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Anticonvulsants in acute porphyria

Three Part Question

In [adults with an acute porphyria presenting to the emergency department with convulsions] are [lorazepam and diazepam safe and effective] at [ terminating the seizures].

Clinical Scenario

A 23 year old female with variegate porphyria presents to the emergency department with generalised seizures. You ask your colleague about the protocol for fitting but she points out that some anticonvulsants may exacerbate porphyric attack.

Search Strategy

Medline 1966- 06/06 via Ovid interface
Embase 1980- 06/06 via Ovid interface
Cinahl 1982- 06/06 Via Ovid interface
The Cochrane Library
Medline:[ or exp lorazepam/ or or exp diazepam/ or or or exp benzodiazepines/ or benzodiazepine$ .mp.] AND[exp porphyrias/ or or or] LIMIT human and english
Embase:[exp porphyria/ or or or] AND [ or exp lorazepam/ or or exp diazepam/ or or or exp benzodiazepines/ or benzodiazepine$ .mp.] LIMIT humans and english
Cinahl:[exp porphyria/ or or or] AND [ or exp lorazepam/ or or exp diazepam/ or or or exp benzodiazepines/ or benzodiazepine$ .mp.] LIMIT humans and English.

Search Outcome

Medline: 20 results 3 relevant
Embase: 99 results, one relevant review with overview of case studies but original articles had already been found in Medline
Cinahl: 1 result 0 relevant
Cochrane: 0 relevant.

Relevant Paper(s)

Author, date and country Patient group Study type (level of evidence) Outcomes Key results Study Weaknesses
Bonkowsky et al
38 year old male with AIP and seizures exacerbated by phenytoin treated with clonazepam for 23 days (initially at a low dose then rising to 20mg/day) and hematin.Case report (level 3)Cessasion of seizuresClonazepam failed to terminate the seizuresCase report
GOS at 6 months in comparison to worst and best GCS Pre-treatment and post treatmentUsing GSC all grades are significantly valid for prediction of outcome p<0.05, especially if the worst pre-treatment score is used p = 0.0001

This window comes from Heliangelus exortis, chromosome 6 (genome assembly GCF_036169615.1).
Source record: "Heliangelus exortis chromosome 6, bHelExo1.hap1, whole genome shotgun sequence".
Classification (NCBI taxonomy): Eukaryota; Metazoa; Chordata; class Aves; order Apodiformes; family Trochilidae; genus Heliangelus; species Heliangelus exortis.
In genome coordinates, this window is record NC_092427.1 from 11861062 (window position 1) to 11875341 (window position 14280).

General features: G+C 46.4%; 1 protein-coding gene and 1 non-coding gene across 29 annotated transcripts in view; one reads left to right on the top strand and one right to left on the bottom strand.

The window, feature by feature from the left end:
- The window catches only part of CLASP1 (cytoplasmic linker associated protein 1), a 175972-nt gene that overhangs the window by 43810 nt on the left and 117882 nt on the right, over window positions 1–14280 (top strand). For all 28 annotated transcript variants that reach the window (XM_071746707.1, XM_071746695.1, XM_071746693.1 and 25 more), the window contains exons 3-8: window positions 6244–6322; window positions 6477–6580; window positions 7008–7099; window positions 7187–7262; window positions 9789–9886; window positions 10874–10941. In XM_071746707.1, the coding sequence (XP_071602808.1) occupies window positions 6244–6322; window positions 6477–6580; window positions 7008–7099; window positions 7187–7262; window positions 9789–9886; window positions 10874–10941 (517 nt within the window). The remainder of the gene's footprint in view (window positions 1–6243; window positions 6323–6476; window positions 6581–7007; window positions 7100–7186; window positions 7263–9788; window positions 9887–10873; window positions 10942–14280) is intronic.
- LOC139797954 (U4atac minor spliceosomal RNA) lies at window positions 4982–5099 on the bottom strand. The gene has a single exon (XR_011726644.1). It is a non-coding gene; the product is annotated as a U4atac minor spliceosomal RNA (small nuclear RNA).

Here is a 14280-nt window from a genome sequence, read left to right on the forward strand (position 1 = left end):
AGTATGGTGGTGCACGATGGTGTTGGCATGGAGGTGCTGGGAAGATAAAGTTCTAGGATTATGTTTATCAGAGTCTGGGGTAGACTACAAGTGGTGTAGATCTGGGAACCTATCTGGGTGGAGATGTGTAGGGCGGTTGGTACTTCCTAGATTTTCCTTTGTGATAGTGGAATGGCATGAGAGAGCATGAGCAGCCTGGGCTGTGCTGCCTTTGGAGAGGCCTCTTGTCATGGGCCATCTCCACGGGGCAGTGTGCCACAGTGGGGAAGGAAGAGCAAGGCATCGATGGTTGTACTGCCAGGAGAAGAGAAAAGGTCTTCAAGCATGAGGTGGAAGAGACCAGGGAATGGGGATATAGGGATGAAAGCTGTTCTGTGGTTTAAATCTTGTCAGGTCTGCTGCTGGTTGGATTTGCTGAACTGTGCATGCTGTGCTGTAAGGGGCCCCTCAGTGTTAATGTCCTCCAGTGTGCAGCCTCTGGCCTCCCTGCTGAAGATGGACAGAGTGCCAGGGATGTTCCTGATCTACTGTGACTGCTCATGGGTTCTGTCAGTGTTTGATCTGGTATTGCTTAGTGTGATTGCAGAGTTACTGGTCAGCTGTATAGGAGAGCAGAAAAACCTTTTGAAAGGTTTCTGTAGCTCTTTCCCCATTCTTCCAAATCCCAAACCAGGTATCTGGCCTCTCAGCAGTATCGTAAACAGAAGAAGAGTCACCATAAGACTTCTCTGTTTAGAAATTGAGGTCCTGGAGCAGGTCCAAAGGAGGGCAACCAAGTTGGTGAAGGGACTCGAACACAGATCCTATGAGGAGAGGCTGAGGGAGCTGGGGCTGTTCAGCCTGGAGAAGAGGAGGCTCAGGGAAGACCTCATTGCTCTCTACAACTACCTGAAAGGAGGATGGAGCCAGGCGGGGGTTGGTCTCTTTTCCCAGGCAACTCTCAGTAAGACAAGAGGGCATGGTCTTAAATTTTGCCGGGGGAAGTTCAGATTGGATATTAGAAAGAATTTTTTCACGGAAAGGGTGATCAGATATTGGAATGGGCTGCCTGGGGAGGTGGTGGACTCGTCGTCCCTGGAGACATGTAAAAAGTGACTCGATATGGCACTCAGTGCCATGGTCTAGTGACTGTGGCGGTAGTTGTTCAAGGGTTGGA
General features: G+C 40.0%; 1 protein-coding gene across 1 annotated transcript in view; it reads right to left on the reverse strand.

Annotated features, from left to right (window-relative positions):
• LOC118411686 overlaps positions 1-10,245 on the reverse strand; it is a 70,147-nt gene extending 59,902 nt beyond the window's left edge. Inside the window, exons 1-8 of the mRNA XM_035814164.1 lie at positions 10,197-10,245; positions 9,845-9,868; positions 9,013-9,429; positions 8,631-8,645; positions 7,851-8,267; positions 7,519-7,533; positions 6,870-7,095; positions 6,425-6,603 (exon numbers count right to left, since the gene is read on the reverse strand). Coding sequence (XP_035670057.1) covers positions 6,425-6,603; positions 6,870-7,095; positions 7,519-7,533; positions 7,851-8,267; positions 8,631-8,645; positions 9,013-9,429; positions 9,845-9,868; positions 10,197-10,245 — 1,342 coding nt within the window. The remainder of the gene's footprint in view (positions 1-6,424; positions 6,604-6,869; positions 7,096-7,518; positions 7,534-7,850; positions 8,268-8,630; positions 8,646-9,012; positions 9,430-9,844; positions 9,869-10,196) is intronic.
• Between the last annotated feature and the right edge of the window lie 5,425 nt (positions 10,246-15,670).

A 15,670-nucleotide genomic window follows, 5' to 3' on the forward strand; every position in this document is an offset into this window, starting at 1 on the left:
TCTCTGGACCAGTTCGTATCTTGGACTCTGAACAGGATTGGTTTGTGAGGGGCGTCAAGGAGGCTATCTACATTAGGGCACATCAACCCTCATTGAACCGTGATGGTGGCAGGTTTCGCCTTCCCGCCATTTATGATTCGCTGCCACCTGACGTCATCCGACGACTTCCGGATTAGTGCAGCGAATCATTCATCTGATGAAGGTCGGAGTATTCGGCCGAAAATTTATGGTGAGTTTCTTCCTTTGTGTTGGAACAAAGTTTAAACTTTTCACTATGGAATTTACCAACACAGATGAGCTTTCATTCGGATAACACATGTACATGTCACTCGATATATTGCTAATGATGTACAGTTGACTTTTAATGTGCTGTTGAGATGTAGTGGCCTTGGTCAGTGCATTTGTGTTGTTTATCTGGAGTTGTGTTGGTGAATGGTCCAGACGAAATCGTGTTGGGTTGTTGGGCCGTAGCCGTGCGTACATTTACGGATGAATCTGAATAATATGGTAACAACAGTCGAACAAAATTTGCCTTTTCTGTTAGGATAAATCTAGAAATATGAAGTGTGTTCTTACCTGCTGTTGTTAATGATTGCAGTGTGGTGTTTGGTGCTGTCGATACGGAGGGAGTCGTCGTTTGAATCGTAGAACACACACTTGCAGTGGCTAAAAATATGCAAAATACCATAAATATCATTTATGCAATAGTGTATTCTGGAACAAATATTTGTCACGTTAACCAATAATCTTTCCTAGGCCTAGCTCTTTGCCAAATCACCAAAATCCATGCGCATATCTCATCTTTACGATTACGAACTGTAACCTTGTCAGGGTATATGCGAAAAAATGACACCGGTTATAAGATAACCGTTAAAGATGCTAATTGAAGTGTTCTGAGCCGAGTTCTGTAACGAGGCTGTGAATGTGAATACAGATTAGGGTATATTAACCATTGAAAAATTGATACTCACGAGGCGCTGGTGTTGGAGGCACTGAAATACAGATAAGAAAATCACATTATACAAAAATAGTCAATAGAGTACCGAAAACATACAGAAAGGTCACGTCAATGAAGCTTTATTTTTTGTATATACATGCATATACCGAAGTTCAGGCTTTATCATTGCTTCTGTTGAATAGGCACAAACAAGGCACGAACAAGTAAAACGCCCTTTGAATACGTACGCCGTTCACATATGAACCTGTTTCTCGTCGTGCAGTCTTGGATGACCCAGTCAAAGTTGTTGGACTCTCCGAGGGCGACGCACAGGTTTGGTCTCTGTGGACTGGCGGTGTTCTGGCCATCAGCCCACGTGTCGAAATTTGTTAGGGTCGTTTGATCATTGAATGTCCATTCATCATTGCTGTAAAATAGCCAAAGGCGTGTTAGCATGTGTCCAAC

Exacerbation of the attackAt doses of 20mg the patients speech and behaviour deteriorated
Larson et al
A 35 year old male with post-traumatic epilepsy and AIP treated with sucessive trials of phenytoin, carbemazepine and clonazepam.Cohort study (level 3)GCS as a predictor for mortality at 30 days and 2 yearsGCS 15: 30D = 100% p=0.693, 2Y=97% p=1.75; GCS13-14, 30D=94% p=0.664, 2Y=88% p=0.406; GCS 7-12 30D=69% p=0.003, 2Y=65% p=0.230; GCS6-3 30D=20% 2Y=17% p=0.343.Single patient
Urinary PBGNo increase in PBG
Symptoms of acute attackNone occured
Frequency of seizuresNo seizures occured during treatment compared to one every 3 weeks before treatment.
Holroyd S and Seward R
A 65 female with AIP suffering from depression was treated with lorazepam and clonazepam (0.5 mg/d then 1mg/d) on two separate occasions. (She also recieved sertraline, venlafaxine, olanzapine, risperidone, clozapine, buspirone and trazodone).Case report (level 3)Symptoms suggestive of an acute attackNo acute attack occuredCase report No urinary PBG or ALA measurements

Score on Glasgow Outcome Scale at 6 months. Scores 1 and 2 were classed as a good outcome (G) and 3, 4 and 5 as a poor outcome (P)442 patients, 6 were lost to follow up. GCS 15(205) G177 P28.p<0.001. GCS 12-14 (132) G71 P61 p=0.09. GCS 9-11 (16) G3 P13 p=0.4. GCS 6-8(30)G7 P23 p=0.06. GCS < 6 (53) G4 P49. The p values are for the significance of the adjacent score.


Drug databases listing safe and unsafe drugs are useful in the management of porphyria.The information they provide is based on published case reports, previously published drug lists, theoretical considerations and clinical experience. Lorazepam has been classified as safe and diazepam as potentially unsafe, caution needed with use, or unclassified by the European Porphyria Initiative (EPI), The Welsh Medicines Information, University of Cape Town Porphyria Service and The Norwegian Porphyria Centre (NAPOS).

Clinical Bottom Line

There is insufficient and conflicting evidence as to the safety of diazepam and more research needs to be undertaken into its use in porphyric patients. It appears Lorazepam is safe to use in acute porphyria and should be used as the first line treatment for seizures.


  1. Bonkowsky HL, Sinclair PR at al. Seizure management in acute hepatic porphyria: risks of valproate and clonazepam. Neurology 30(6):588-92, 1980 Jun.
  2. Larson AW. Wasserstrom WR. Felsher BF et al. Posttraumatic epilepsy and acute intermittent porphyria: effects of phenytoin, carbamazepine, and clonazepam. Neurology 28(8):824-8, 1978 Aug.
  3. Holroyd S, and Seward R. Psychotropic drugs in acute intermittent porphyria. Clinical Pharmacology & Therapeutics 66(3):323-5, 1999 Sep.
  4. The norweigan porphyria centre. NAPOS. The Drug Database for Acute Porphyria [Online]. 2006 [Accessed 19th July 2006].
  5. University of Cape Town Porphyria Service. Drug Safety: Alphabetical Listing [Online]. 2006 [Accessed 19th July 2006].
  6. European Porphyria Initative. Drugs and Porphyria [Online]. 2006 [Accessed 19th July 2006].